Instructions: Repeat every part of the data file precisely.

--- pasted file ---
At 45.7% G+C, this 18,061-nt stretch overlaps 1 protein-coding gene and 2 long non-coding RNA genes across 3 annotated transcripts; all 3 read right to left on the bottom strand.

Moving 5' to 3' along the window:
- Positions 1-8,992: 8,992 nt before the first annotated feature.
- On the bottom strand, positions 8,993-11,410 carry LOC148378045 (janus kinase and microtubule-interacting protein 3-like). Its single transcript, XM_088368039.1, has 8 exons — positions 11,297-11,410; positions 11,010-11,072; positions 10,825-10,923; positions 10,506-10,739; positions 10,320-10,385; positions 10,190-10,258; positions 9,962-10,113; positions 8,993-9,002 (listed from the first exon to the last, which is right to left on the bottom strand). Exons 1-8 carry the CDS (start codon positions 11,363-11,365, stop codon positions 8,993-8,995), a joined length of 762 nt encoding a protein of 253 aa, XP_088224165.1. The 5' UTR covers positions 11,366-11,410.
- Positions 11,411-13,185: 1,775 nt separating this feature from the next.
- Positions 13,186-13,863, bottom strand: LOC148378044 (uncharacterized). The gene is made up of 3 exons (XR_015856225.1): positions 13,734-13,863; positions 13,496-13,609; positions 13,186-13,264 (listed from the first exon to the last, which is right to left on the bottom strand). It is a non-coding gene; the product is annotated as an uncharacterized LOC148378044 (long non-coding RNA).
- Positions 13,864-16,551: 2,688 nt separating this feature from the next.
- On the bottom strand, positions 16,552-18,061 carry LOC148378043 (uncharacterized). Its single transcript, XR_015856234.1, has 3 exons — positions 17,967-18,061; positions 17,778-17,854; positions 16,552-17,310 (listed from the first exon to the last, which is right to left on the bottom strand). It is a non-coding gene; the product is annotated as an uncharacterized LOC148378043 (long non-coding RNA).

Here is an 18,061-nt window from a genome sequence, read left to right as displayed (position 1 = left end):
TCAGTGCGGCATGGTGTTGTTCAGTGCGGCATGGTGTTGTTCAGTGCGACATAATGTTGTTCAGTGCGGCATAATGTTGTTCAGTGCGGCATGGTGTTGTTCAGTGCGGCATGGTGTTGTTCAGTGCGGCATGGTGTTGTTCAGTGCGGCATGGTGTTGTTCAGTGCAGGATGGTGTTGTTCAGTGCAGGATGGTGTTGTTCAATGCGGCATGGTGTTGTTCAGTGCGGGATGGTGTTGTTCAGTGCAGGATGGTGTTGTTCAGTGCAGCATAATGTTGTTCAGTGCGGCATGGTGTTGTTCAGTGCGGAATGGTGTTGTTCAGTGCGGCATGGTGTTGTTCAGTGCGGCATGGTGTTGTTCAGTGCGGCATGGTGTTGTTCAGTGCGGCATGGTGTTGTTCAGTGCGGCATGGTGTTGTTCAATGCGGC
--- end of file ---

At 45.7% G+C, this 18,061-nt stretch overlaps 1 protein-coding gene and 2 long non-coding RNA genes across 3 annotated transcripts; all 3 read right to left on the bottom strand.

Moving 5' to 3' along the window:
- Positions 1-8,992: 8,992 nt before the first annotated feature.
- On the bottom strand, positions 8,993-11,410 carry LOC148378045 (janus kinase and microtubule-interacting protein 3-like). Its single transcript, XM_088368039.1, has 8 exons — positions 11,297-11,410; positions 11,010-11,072; positions 10,825-10,923; positions 10,506-10,739; positions 10,320-10,385; positions 10,190-10,258; positions 9,962-10,113; positions 8,993-9,002 (listed from the first exon to the last, which is right to left on the bottom strand). Exons 1-8 carry the CDS (start codon positions 11,363-11,365, stop codon positions 8,993-8,995), a joined length of 762 nt encoding a protein of 253 aa, XP_088224165.1. The 5' UTR covers positions 11,366-11,410.
- Positions 11,411-13,185: 1,775 nt separating this feature from the next.
- Positions 13,186-13,863, bottom strand: LOC148378044 (uncharacterized). The gene is made up of 3 exons (XR_015856225.1): positions 13,734-13,863; positions 13,496-13,609; positions 13,186-13,264 (listed from the first exon to the last, which is right to left on the bottom strand). It is a non-coding gene; the product is annotated as an uncharacterized LOC148378044 (long non-coding RNA).
- Positions 13,864-16,551: 2,688 nt separating this feature from the next.
- On the bottom strand, positions 16,552-18,061 carry LOC148378043 (uncharacterized). Its single transcript, XR_015856234.1, has 3 exons — positions 17,967-18,061; positions 17,778-17,854; positions 16,552-17,310 (listed from the first exon to the last, which is right to left on the bottom strand). It is a non-coding gene; the product is annotated as an uncharacterized LOC148378043 (long non-coding RNA).

Here is an 18,061-nt window from a genome sequence, read left to right as displayed (position 1 = left end):
TCAGTGCGGCATGGTGTTGTTCAGTGCGGCATGGTGTTGTTCAGTGCGACATAATGTTGTTCAGTGCGGCATAATGTTGTTCAGTGCGGCATGGTGTTGTTCAGTGCGGCATGGTGTTGTTCAGTGCGGCATGGTGTTGTTCAGTGCGGCATGGTGTTGTTCAGTGCAGGATGGTGTTGTTCAGTGCAGGATGGTGTTGTTCAATGCGGCATGGTGTTGTTCAGTGCGGGATGGTGTTGTTCAGTGCAGGATGGTGTTGTTCAGTGCAGCATAATGTTGTTCAGTGCGGCATGGTGTTGTTCAGTGCGGAATGGTGTTGTTCAGTGCGGCATGGTGTTGTTCAGTGCGGCATGGTGTTGTTCAGTGCGGCATGGTGTTGTTCAGTGCGGCATGGTGTTGTTCAGTGCGGCATGGTGTTGTTCAATGCGGC